Linked by Thom Holwerda on Tue 28th Aug 2012 20:46 UTC
Linux "For years now, Linux has been a black sheep standing in the shadow of Apple and Microsoft. Despite having a fervent and enthusiastic following, the operating system hasn't been able to grab a sizable share of the computing market and has instead been content to subsist on the customers that come away dissatisfied with the mainstream competition. But that may be about to change. With the release of Microsoft Windows 8 on the horizon, some are saying Linux may have a great opportunity to steal a significant share of the market away from Microsoft, allowing it to finally take the helm as a major operating system service provider." This has to stop, and the only reason I'm linking to this nonsense is to make this very clear: Linux will not magically conquer the desktop or even make any significant gains because of Windows 8. People who don't like Windows 8 (Vista) will continue to use Windows 7 (Windows XP). This is getting so tiring. And does it even matter? Linux is winning big time in the mobile space, server space, and countless other spaces. The desktop is and always has been irrelevant to Linux.
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RE[2]: Comment by Bobthearch
by shmerl on Tue 28th Aug 2012 21:20 UTC in reply to "RE: Comment by Bobthearch"
shmerl
Member since:
2010-06-08

The real way to deal with it is to give MS serious legal beating for anticompetitive bundling. But so far they masterfully evaded such kind of outcome by escaping the equation. I.e. if refund is possible for the Windows tax - they aren't violating the law. And refund is delegated to OEMs who make it a nightmare to get. In the end MS comes out "clean" and Windows is still de facto bundled to computers all around.

So some successful cases against OEMs (like this one:
http://www.techworld.com.au/article/414500/lenovo_ordered_pay_1920_... )
can decrease their eagerness to play MS's game and will benefit Linux over all.

Edited 2012-08-28 21:38 UTC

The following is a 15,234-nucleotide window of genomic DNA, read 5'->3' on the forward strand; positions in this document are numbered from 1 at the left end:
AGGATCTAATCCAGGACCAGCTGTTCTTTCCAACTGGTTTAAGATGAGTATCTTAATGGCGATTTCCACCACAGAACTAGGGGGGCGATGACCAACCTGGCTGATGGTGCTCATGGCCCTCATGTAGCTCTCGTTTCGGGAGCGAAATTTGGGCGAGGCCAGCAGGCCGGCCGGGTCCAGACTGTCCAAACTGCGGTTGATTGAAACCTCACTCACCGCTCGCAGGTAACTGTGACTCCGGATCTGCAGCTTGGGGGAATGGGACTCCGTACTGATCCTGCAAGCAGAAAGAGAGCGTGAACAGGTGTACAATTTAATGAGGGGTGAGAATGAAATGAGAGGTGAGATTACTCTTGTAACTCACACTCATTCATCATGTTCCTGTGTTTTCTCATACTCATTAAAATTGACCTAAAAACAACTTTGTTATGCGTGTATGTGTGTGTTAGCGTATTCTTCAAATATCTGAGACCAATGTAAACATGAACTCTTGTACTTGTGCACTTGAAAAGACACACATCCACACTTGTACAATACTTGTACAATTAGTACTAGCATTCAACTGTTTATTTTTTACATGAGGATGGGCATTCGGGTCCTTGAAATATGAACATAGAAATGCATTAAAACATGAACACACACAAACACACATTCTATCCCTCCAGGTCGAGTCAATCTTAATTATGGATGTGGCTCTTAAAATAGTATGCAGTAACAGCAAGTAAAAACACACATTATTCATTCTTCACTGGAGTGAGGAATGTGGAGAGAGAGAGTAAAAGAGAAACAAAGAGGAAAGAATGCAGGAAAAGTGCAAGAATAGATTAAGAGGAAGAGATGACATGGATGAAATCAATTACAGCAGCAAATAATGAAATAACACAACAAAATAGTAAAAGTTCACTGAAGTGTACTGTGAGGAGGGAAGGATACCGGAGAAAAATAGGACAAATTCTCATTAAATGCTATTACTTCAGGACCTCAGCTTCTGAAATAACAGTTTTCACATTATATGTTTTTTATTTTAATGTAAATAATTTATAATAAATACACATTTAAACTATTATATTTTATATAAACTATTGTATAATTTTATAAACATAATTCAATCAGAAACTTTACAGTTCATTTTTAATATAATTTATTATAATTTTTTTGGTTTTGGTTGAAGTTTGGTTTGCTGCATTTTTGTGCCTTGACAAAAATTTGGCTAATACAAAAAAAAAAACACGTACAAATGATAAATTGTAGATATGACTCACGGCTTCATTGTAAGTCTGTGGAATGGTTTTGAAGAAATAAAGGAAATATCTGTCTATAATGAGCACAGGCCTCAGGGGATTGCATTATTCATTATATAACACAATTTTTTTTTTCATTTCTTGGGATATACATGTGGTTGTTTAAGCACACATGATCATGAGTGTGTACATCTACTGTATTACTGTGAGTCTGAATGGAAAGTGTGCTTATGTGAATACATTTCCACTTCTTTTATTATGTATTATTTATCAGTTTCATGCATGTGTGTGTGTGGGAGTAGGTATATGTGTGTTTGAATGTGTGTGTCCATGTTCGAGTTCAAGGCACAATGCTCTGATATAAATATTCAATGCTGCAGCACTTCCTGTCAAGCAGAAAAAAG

Reply Parent Score: 3

RE[3]: Comment by Bobthearch
by tomcat on Wed 29th Aug 2012 00:24 in reply to "RE[2]: Comment by Bobthearch"
tomcat Member since:
2006-01-06

The real way to deal with it is to give MS serious legal beating for anticompetitive bundling. But so far they masterfully evaded such kind of outcome by escaping the equation. I.e. if refund is possible for the Windows tax - they aren't violating the law. And refund is delegated to OEMs who make it a nightmare to get. In the end MS comes out "clean" and Windows is still de facto bundled to computers all around.

So some successful cases against OEMs (like this one:
http://www.techworld.com.au/article/414500/lenovo_ordered_pay_1920_... )
can decrease their eagerness to play MS's game and will benefit Linux over all.


Oh, please, give it a rest. OEMs have given up on selling Linux on the desktop. Nobody bought it. There is no "Windows tax" for 99.9999% of users. Only the fragment that want to install Linux.

Reply Parent Score: 1

RE[4]: Comment by Bobthearch
by shmerl on Wed 29th Aug 2012 02:37 in reply to "RE[3]: Comment by Bobthearch"
shmerl Member since:
2010-06-08

Windows tax refers here to the mere fact of lack of choice of OSes during computer purchase. OEMs didn't give up on agreements with MS which cause them not to sell blank computers or computers with other operating systems. And such kind of practice can't be "given a rest" until it's gone for good.

Edited 2012-08-29 02:38 UTC

Reply Parent Score: 3